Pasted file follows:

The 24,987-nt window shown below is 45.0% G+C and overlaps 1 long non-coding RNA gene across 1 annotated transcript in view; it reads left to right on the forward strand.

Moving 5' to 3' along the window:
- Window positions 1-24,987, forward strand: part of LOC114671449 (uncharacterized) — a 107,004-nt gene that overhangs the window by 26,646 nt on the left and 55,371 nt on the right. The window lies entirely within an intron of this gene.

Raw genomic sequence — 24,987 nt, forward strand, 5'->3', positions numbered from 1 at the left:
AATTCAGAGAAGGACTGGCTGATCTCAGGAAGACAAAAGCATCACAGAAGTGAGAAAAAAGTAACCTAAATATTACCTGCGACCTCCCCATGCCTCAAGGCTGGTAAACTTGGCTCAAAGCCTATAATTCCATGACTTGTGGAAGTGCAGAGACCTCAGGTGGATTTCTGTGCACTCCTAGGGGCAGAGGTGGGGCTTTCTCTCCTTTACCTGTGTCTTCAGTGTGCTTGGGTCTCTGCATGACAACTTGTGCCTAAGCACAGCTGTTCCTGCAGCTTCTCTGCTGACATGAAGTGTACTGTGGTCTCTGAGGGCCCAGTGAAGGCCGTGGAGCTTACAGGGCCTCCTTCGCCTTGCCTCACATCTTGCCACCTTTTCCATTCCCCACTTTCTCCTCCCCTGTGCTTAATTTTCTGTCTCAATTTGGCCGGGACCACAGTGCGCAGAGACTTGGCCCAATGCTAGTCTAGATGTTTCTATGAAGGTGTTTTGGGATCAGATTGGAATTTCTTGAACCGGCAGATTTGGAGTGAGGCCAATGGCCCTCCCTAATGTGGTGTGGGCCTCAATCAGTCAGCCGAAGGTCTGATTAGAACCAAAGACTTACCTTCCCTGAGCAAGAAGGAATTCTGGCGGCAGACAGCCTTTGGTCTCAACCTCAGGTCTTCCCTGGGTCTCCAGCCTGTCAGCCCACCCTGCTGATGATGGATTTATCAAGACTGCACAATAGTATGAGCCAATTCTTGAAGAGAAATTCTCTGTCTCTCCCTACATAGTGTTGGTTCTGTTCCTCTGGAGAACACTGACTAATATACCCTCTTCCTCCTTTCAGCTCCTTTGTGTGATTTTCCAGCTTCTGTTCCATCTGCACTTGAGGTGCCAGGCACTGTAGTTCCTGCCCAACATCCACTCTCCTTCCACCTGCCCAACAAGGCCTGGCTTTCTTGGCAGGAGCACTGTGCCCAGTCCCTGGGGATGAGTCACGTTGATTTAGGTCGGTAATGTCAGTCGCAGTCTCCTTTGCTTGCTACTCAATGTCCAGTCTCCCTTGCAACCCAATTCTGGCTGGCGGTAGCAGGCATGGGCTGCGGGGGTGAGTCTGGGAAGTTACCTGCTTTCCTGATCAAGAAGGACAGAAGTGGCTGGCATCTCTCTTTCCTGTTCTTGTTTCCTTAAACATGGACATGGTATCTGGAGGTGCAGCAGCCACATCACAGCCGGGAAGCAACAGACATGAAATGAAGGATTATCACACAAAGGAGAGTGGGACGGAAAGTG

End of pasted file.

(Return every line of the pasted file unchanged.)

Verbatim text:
The 24,987-nt window shown below is 45.0% G+C and overlaps 1 long non-coding RNA gene across 1 annotated transcript in view; it reads left to right on the forward strand.

Moving 5' to 3' along the window:
- Window positions 1-24,987, forward strand: part of LOC114671449 (uncharacterized) — a 107,004-nt gene that overhangs the window by 26,646 nt on the left and 55,371 nt on the right. The window lies entirely within an intron of this gene.

Raw genomic sequence — 24,987 nt, forward strand, 5'->3', positions numbered from 1 at the left:
AATTCAGAGAAGGACTGGCTGATCTCAGGAAGACAAAAGCATCACAGAAGTGAGAAAAAAGTAACCTAAATATTACCTGCGACCTCCCCATGCCTCAAGGCTGGTAAACTTGGCTCAAAGCCTATAATTCCATGACTTGTGGAAGTGCAGAGACCTCAGGTGGATTTCTGTGCACTCCTAGGGGCAGAGGTGGGGCTTTCTCTCCTTTACCTGTGTCTTCAGTGTGCTTGGGTCTCTGCATGACAACTTGTGCCTAAGCACAGCTGTTCCTGCAGCTTCTCTGCTGACATGAAGTGTACTGTGGTCTCTGAGGGCCCAGTGAAGGCCGTGGAGCTTACAGGGCCTCCTTCGCCTTGCCTCACATCTTGCCACCTTTTCCATTCCCCACTTTCTCCTCCCCTGTGCTTAATTTTCTGTCTCAATTTGGCCGGGACCACAGTGCGCAGAGACTTGGCCCAATGCTAGTCTAGATGTTTCTATGAAGGTGTTTTGGGATCAGATTGGAATTTCTTGAACCGGCAGATTTGGAGTGAGGCCAATGGCCCTCCCTAATGTGGTGTGGGCCTCAATCAGTCAGCCGAAGGTCTGATTAGAACCAAAGACTTACCTTCCCTGAGCAAGAAGGAATTCTGGCGGCAGACAGCCTTTGGTCTCAACCTCAGGTCTTCCCTGGGTCTCCAGCCTGTCAGCCCACCCTGCTGATGATGGATTTATCAAGACTGCACAATAGTATGAGCCAATTCTTGAAGAGAAATTCTCTGTCTCTCCCTACATAGTGTTGGTTCTGTTCCTCTGGAGAACACTGACTAATATACCCTCTTCCTCCTTTCAGCTCCTTTGTGTGATTTTCCAGCTTCTGTTCCATCTGCACTTGAGGTGCCAGGCACTGTAGTTCCTGCCCAACATCCACTCTCCTTCCACCTGCCCAACAAGGCCTGGCTTTCTTGGCAGGAGCACTGTGCCCAGTCCCTGGGGATGAGTCACGTTGATTTAGGTCGGTAATGTCAGTCGCAGTCTCCTTTGCTTGCTACTCAATGTCCAGTCTCCCTTGCAACCCAATTCTGGCTGGCGGTAGCAGGCATGGGCTGCGGGGGTGAGTCTGGGAAGTTACCTGCTTTCCTGATCAAGAAGGACAGAAGTGGCTGGCATCTCTCTTTCCTGTTCTTGTTTCCTTAAACATGGACATGGTATCTGGAGGTGCAGCAGCCACATCACAGCCGGGAAGCAACAGACATGAAATGAAGGATTATCACACAAAGGAGAGTGGGACGGAAAGTG